The high rainfall totals in December did ease the drought through the Panhandle, but not uniformly.  Calhoun, Gulf, Liberty, Bay and Leon, as well as portions of Escambia and Jefferson Counties are still listed in the Moderate Drought category.  This may change in the weeks ahead with all of the rain in early January.

Temperatures did continue to cool off from November to December. The average air temperature dropped 4° from 61° to 57° in December, and the average soil temperate dropped 8°, from 69 down to 61.

January Outlook

The Climate Predication Center’s (CPC) outlook for January calls for warmer and wetter than average.  It does seem as if La Niña has lost some of its grip, which should mean continued improvement of drought conditions, at least in the Panhandle.

The CPC is expecting the drought conditions to continue to improve in the Panhandle region, but not necessarily for the rest of Florida.

 

PG

Author: Doug Mayo – demayo@ufl.edu

Lead Editor for Panhandle Ag e-news – Jackson County Extension Director – Livestock & Forages Agent. My true expertise is with beef cattle and pasture management, but I can assist with information on other livestock species, as well as recreational fish ponds.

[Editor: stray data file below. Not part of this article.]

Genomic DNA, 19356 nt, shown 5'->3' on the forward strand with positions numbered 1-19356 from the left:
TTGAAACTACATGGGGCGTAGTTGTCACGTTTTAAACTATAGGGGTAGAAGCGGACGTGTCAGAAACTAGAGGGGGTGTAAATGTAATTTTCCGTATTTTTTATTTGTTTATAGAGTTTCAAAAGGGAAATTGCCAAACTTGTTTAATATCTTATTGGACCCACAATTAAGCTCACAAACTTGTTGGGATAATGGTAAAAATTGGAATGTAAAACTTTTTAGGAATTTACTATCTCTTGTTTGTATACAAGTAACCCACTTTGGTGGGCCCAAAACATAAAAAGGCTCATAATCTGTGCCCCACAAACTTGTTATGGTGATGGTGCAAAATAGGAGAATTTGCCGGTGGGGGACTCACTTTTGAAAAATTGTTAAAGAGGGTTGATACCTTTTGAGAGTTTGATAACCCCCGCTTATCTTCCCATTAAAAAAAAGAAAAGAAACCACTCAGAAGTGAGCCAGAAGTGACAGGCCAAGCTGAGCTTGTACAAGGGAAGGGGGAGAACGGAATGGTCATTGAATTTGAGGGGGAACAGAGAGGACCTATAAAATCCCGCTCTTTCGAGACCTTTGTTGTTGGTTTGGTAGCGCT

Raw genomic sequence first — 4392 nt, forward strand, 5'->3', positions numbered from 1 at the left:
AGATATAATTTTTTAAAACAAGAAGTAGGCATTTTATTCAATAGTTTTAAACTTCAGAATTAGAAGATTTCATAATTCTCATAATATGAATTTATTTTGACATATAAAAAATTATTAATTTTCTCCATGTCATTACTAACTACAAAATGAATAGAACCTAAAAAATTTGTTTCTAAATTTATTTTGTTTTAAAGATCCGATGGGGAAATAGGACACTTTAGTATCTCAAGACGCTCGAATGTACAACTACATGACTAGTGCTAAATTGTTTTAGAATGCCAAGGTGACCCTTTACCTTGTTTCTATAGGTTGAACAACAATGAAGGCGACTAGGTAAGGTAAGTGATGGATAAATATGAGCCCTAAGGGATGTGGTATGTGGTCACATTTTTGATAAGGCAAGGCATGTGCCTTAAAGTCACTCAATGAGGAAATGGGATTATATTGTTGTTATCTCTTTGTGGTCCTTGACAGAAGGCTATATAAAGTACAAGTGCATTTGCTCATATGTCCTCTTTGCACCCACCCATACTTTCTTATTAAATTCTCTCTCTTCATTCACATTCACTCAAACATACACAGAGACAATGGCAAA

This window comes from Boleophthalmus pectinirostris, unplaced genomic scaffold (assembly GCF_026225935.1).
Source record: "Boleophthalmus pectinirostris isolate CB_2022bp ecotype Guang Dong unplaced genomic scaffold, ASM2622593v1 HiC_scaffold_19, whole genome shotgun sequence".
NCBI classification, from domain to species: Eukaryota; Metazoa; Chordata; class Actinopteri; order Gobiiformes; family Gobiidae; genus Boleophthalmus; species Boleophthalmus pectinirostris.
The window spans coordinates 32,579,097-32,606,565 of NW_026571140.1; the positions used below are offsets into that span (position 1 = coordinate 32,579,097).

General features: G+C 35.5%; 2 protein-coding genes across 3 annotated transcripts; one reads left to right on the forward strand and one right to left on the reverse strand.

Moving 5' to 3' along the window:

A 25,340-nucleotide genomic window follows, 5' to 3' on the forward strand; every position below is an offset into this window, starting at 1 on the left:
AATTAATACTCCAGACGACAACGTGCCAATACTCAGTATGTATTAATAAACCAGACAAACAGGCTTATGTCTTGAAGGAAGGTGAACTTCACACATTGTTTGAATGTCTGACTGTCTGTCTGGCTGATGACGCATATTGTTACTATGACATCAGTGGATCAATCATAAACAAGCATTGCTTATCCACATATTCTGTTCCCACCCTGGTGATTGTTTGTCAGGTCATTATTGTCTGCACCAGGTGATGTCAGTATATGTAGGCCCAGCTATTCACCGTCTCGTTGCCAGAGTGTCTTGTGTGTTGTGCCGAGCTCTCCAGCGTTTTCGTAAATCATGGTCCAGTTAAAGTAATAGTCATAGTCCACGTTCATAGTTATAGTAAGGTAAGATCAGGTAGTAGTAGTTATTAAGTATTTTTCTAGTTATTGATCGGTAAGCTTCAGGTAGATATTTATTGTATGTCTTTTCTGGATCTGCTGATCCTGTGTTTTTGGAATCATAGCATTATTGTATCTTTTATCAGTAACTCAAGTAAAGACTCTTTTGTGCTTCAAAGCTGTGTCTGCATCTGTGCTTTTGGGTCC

http://jackson.ifas.ufl.edu

Doug Mayo

Permanent link to this article: http://franklin.ifas.ufl.edu/newsletters/2017/01/07/december-weather-summary-and-january-outlook/

2016 NASS Farm Land Rent and Labor Survey Summary

2016 NASS Farm Land Rent and Labor Survey Summary

Some of the most challenging conversations, in almost any relationship, are the ones about money.  This is certainly true as land owners and farmers, or managers and laborers negotiate for the year ahead. It can be pretty challenging to determine what is a fair price to rent a specific farm, or to set the wages for the skill sets of a specific employee, but, if you know the average rate, it does provide an unbiased place to start negotiations.  As with all statistics, just knowing the average is only part of the story, but at least it offers a reference point for both parties to begin the conversation.